• Get connected with like-minded people. My first experience of NaNo was one of the most wonderously bizzare scenarios possible: a group of stressed out, sleep deprived writers all sat in a public space typing furiously while surrounded by an assortment of fruit (was the fruit as an identifier at the first meet-up just a South Yorkshire thing or is it international? I took a melon and named her Barbara.). If that sounds like your cup of tea, get on your Home Region page to find events organized in your area. If not, get on there anyway! It’s nice to know there are other people just as crazy as you, even if as far as you’re concerned they look like the anime character in their avatar. Then there are the forums that are an amazing resource even outside of November, offering everything from opening lines to adopt to advice on closing plot holes to general encouragement. There’s something for everyone in there, even people who don’t want to venture out of their caves and interact with real human beings.
  • Aziz Ansari says it best:

treat-yo-self-gif-3

         Set realistic goals and reward yourself for reaching them. I like chocolate every 1000 words – other varieties of treat are available. Whether it’s an episode of your favourite show once you’ve reached your daily word goal or popping that prosecco when you hit the big 5k (drink responsibly kids!), finding something to keep you tapping away at the keyboard can be a lifesaver when motivation is low.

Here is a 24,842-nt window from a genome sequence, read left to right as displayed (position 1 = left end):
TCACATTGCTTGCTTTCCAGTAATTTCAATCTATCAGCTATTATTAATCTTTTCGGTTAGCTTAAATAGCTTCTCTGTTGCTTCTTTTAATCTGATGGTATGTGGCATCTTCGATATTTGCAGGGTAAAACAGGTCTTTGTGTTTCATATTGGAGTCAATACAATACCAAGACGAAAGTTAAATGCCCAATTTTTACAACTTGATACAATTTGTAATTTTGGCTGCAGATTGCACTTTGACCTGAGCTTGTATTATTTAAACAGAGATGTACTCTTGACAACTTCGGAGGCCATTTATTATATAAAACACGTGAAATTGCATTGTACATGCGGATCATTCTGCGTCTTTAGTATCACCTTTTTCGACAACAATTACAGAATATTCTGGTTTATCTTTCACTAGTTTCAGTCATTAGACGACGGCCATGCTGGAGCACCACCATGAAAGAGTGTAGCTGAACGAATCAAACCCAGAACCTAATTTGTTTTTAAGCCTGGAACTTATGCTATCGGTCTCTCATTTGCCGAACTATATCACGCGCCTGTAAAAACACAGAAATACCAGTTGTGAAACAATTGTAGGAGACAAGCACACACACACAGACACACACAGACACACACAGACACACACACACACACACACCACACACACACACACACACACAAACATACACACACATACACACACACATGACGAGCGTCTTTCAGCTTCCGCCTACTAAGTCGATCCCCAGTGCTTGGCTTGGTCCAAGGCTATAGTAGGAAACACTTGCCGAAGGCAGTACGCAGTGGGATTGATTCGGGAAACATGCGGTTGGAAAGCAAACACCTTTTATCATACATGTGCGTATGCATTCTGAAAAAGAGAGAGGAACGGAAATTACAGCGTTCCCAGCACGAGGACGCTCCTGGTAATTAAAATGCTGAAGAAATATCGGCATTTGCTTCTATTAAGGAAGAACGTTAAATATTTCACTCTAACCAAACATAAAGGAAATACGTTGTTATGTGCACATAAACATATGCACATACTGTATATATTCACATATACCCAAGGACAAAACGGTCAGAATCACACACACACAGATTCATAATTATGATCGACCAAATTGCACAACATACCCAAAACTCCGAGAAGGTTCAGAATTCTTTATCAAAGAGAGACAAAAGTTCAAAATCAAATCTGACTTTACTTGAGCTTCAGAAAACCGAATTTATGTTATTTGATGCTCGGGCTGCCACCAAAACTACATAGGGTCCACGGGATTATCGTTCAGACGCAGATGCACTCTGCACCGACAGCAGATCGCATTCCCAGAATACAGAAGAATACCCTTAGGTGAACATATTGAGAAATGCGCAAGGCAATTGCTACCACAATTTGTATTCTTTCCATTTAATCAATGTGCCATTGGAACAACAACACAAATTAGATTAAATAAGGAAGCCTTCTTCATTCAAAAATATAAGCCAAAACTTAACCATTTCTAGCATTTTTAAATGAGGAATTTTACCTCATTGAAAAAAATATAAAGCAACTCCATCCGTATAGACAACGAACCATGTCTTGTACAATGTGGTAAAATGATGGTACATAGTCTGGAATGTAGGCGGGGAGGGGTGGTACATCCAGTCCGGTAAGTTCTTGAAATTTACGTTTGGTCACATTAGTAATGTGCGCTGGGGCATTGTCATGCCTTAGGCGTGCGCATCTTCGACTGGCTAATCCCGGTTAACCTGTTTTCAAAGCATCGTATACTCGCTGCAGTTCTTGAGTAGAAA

And finally:

  • Enjoy the NaNo experience. Yes, NaNo can be stressful and okay, you might cry occasionally, but if you’re not enjoying yourself then why are you doing it? The NaNo experience is a wild ride of creative buzz and caffeine haze, and it’s so much fun. Embrace the crazy, and at the end of it you’ll have something that may not be great, but will have so much potential.
Advertisements
NaNoWriMo, Writing Stuff

Camp NaNoWriMo, or Why Do I Do This To Myself?

It seems that I just can’t help myself.